Tuesday, April 19, 2011

Gueuze for a game day

There is something resembling a stockpile of Belgian beer at my house. Mostly I forget about it because its in the basement, and I only go down there to contemplate the mess leftover from the flood and work out to the movies of Woody Allen and Kevin Costner. But yesterday was a big day - we had playoff tickets for Bulls vs. Cavs - as well as a ride to the game. In other words: time for some beer.

We selected a couple gueuzes, a sour beer from Belgium that has it's fair share of fans as well as haters. We happen to love the tart, sour taste as well as the funky / barnyard-y smell. However plenty of folks SERIOUSLY hate them, not just because the beer is funky and strange but because the bacteria used in production has messed with beers not meant to be sour.

Initially I thought that Petrus Aged Ale was not gueuze, but it clearly was. It had that barnyard smell that some soft cheeses have, and the flavor was light but definitely sour. I had started with a very hoppy (non-Belgian) beer, and this was a great contrast. Gueuze can be very effervescent and almost light despite the strange flavor. Germany has something similar - gose - which is not only sour, but also saline. It's actually not as strange as it sounds, but its not something I'd have every day or even as often as I might want a gueuze.

Sunday, April 10, 2011

Hopefully Hop Rhizome Planting

With the first legitimately warm weekend of the year came the urgency to dig in the dirt. And I had good cause as just this week my hope rhizomes arrived by mail! This is my second year growing hops, having failed at it last year. But I have reason to believe that this year will be better due both to the condition of the hops I received as well as the quality of my garden skills.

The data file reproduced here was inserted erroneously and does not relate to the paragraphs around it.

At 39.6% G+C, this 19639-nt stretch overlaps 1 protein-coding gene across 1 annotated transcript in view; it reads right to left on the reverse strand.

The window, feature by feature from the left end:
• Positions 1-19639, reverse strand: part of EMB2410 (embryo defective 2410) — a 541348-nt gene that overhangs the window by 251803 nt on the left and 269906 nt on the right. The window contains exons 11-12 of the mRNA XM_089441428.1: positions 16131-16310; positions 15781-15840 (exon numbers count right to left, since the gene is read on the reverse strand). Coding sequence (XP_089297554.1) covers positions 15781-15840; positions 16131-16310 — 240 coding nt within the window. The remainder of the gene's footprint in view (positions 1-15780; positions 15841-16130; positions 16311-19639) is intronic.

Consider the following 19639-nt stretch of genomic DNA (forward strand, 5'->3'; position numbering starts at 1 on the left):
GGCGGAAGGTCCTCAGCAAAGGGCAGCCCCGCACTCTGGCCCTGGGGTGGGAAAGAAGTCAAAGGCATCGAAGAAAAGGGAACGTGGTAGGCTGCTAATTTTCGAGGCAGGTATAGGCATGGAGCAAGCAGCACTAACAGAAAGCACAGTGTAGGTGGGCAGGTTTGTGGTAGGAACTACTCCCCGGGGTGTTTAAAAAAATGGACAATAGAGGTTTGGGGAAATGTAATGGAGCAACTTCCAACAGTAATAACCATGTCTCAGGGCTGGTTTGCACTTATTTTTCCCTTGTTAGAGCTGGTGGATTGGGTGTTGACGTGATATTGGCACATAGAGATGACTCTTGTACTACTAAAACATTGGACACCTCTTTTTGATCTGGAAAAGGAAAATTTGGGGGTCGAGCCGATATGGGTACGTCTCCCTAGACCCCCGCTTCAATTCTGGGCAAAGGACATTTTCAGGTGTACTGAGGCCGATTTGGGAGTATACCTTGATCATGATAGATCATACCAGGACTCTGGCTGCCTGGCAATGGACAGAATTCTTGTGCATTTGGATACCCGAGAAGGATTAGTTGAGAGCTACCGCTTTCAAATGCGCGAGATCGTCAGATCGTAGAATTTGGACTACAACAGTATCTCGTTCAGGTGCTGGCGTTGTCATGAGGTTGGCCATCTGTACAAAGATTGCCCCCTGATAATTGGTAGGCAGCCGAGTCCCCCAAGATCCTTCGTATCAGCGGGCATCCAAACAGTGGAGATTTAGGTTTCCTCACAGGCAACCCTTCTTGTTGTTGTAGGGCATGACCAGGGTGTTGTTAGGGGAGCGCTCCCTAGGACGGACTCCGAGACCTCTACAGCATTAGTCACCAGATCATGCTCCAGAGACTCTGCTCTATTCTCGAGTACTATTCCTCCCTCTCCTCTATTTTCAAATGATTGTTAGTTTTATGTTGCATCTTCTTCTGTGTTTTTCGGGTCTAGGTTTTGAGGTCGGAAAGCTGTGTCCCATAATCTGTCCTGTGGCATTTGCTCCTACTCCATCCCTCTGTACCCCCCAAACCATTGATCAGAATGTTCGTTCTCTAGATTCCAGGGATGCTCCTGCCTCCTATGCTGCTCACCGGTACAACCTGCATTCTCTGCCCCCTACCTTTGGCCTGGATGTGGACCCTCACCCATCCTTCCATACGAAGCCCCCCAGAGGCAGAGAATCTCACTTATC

The varieties I chose are Mt. Hood, Fuggle and Chinook. Interested gardeners can order them online from various reputable retailers, and I got mine from www.freshhops.com. You can plant from seeds, though everything I've read suggests the way to go is to start from rhizomes, which are cuttings from the root of the plant.

I was very impressed with the quality of the hops I received! These byoot
s were moist in the plastic bag they came in and (!) already had shoots and pretty pink buds. I seem to recall that the hop rhizomes I received last year were not so fresh. Or it could be that I let them dry out before planting. them. I have been known to cripple myself with indecision!

But onward and upward! This is a new day...

To the right is the close-up of the Mt. Hood hop rhizome. It looks fairly gnarly, like a creation from a Guillermo Del Toro movie. Here's hoping that what comes of soaking this bad boy in water is not this, but some lovely decorative and (someday) useful vines.

I am starting the hops in plants in containers though eventually they will probably be
planted in the ground.